respectively. Here, φ is the monthly mean of a time-dependent variable; N is the number of samples in the time series; the superscripts m and o indicate the modeled and observed data, respectively; and the overbar indicates the time mean over the whole period of evaluation. The bias and the CRMS error are metrics often used to measure model performance; the latter here reflects how well a model reproduces the observed variability among the monthly means. Using these metrics, we now expand the model evaluation to multiple parameters by including six more independently measured variables, as listed in Table 1. A convenient way of visualizing model performance for multiple variables is the so-called Taylor (2001) diagram, as shown in Fig. 3. These two-dimensional diagrams plot the normalized standard deviation against the correlation coefficient. In this diagram, the distance from the point labeled “REF” represents the CRMS difference, and is a measure for how well a model reproduces the observed pattern. The results show that the old model best reproduces the observed pattern in monthly-mean variability for all selected variables, thus confirming the results obtained for only two variables.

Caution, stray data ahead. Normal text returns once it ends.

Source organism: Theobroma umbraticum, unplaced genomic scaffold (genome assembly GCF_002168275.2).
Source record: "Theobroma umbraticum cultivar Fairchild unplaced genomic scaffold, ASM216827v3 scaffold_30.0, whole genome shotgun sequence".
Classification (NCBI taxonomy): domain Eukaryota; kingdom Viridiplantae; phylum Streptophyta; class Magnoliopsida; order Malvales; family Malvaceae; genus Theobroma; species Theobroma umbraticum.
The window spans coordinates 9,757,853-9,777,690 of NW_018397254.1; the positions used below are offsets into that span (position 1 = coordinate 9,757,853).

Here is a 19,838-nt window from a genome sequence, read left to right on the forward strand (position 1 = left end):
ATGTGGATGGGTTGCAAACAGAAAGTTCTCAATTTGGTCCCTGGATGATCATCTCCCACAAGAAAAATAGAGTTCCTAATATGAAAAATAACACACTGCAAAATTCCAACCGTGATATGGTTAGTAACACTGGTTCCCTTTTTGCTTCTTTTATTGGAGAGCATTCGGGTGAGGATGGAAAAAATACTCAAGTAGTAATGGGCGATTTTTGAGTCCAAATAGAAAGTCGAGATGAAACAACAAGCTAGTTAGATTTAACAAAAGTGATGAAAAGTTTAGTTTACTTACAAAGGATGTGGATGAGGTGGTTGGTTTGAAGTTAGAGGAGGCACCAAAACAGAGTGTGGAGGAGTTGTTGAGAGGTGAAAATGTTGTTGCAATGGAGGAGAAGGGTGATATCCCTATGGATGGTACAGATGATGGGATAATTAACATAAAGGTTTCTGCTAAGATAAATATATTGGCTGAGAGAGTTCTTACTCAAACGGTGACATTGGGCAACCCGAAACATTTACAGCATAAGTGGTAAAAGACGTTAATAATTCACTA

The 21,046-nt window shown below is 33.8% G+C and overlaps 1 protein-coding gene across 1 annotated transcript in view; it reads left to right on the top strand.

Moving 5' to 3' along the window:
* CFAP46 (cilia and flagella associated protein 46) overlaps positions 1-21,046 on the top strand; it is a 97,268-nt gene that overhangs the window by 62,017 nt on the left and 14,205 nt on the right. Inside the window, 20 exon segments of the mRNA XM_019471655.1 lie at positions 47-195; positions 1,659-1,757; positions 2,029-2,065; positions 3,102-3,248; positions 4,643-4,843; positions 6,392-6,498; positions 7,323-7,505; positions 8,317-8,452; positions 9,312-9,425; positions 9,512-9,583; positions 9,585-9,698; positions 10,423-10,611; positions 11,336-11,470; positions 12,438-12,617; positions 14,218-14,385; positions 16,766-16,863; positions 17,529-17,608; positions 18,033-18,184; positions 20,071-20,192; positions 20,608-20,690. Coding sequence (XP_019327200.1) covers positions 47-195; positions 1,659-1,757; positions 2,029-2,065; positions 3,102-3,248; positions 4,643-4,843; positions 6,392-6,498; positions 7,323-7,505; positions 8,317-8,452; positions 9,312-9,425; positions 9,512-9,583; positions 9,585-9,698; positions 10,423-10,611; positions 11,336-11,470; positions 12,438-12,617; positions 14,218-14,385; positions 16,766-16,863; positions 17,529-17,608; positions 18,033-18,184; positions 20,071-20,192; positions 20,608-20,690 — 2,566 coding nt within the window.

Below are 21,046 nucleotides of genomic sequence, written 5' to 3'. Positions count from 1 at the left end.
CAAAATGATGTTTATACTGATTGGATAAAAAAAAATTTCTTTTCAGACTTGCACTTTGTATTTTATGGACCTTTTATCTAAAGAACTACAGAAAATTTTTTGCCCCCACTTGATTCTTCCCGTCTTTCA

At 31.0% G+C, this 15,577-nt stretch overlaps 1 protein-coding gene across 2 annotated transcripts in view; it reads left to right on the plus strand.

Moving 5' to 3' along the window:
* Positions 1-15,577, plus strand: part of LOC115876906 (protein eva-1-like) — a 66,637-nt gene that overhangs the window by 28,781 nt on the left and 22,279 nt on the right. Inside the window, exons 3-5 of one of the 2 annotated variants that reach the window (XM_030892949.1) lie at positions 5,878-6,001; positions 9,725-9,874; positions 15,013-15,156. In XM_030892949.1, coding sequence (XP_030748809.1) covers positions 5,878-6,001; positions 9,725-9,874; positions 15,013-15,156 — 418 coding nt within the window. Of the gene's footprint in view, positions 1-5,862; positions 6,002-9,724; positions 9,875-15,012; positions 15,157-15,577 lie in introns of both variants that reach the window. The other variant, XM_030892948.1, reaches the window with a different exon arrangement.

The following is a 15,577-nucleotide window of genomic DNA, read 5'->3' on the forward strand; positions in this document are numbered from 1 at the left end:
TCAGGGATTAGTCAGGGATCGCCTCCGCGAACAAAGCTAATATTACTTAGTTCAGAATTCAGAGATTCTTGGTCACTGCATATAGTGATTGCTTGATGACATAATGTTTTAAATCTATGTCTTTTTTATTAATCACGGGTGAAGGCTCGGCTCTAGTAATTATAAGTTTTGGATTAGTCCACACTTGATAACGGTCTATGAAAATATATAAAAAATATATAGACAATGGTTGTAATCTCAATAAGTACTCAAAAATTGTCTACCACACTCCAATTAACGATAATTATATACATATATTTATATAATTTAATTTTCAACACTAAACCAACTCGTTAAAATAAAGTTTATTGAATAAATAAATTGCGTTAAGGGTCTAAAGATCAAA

Fig. 3.

Taylor diagram quantifying the monthly-mean model performance at Cabauw at 1200 UTC for the period 2007–10 for the eight observed variables in Table 1. Legend and interpretation are explained in the text.

Fig. 3.

Taylor diagram quantifying the monthly-mean model performance at Cabauw at 1200 UTC for the period 2007–10 for the eight observed variables in Table 1. Legend and interpretation are explained in the text.

b. Tracing impacts

Differences in biases between models for multiple variables can reflect how a change in the representation of one parameter (say, cloud cover) impacts another, and so works its way through a chain of interacting fast processes (such as the boundary layer system). For SWd and TCC, Fig. 2 already shows that the new model has a larger bias in both variables. The biases have opposite sign, reflecting the known impact of the one parameter on the other (i.e., more cloud cover enhances the reflection of solar radiation). The largest biases in shortwave radiation occur at large SW values, reflecting that the error is largest during the summer period. For the total cloud cover the largest biases occur at medium values, which are typical for summertime climate at Cabauw.